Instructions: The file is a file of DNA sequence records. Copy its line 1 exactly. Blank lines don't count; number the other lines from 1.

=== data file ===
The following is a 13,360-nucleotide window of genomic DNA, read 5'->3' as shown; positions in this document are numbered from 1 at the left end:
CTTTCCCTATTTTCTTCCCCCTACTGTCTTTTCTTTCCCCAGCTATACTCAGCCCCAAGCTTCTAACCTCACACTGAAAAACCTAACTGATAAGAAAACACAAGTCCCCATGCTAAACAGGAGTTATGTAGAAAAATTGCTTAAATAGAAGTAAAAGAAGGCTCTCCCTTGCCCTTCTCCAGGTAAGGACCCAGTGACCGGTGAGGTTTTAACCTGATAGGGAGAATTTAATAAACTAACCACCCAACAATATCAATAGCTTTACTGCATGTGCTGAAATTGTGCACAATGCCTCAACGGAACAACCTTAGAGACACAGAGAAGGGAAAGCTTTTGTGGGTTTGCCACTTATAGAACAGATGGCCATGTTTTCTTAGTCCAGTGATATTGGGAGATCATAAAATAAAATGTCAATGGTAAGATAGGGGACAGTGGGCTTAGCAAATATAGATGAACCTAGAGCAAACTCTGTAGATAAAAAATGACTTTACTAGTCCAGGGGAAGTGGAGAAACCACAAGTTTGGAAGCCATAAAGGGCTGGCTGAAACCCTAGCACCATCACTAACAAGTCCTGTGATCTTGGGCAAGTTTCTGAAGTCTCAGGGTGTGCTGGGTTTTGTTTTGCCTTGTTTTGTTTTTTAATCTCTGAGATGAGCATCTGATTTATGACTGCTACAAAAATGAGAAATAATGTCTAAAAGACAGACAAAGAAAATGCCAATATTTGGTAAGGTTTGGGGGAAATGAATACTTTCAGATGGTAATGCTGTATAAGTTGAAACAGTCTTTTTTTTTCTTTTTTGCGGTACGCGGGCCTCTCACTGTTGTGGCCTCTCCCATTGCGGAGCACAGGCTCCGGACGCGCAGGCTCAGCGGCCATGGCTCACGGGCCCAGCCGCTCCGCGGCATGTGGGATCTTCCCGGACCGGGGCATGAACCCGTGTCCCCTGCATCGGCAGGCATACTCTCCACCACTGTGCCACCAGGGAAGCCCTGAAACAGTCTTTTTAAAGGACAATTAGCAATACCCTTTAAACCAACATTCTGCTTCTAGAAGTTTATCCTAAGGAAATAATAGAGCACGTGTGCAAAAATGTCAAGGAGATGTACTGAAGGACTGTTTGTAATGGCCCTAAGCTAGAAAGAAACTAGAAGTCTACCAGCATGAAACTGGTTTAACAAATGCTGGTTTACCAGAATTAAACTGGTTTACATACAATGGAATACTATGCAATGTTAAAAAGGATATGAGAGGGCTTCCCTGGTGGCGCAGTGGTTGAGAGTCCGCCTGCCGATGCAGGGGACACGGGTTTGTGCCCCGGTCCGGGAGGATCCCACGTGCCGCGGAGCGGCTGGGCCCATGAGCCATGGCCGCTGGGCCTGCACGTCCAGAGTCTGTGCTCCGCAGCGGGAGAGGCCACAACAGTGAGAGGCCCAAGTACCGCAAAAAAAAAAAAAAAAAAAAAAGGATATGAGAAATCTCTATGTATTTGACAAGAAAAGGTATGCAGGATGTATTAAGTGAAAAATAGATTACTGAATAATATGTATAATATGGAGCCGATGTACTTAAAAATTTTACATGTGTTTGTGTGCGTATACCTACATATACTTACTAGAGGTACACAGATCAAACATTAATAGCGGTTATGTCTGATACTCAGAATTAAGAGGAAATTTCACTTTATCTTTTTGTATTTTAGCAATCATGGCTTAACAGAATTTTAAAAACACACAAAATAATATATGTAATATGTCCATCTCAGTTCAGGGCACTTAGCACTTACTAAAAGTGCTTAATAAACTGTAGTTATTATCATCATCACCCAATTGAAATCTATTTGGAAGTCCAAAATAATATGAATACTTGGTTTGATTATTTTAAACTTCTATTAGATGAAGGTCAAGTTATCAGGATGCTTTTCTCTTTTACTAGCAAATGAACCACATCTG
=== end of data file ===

The following is a 13,360-nucleotide window of genomic DNA, read 5'->3' as shown; positions in this document are numbered from 1 at the left end: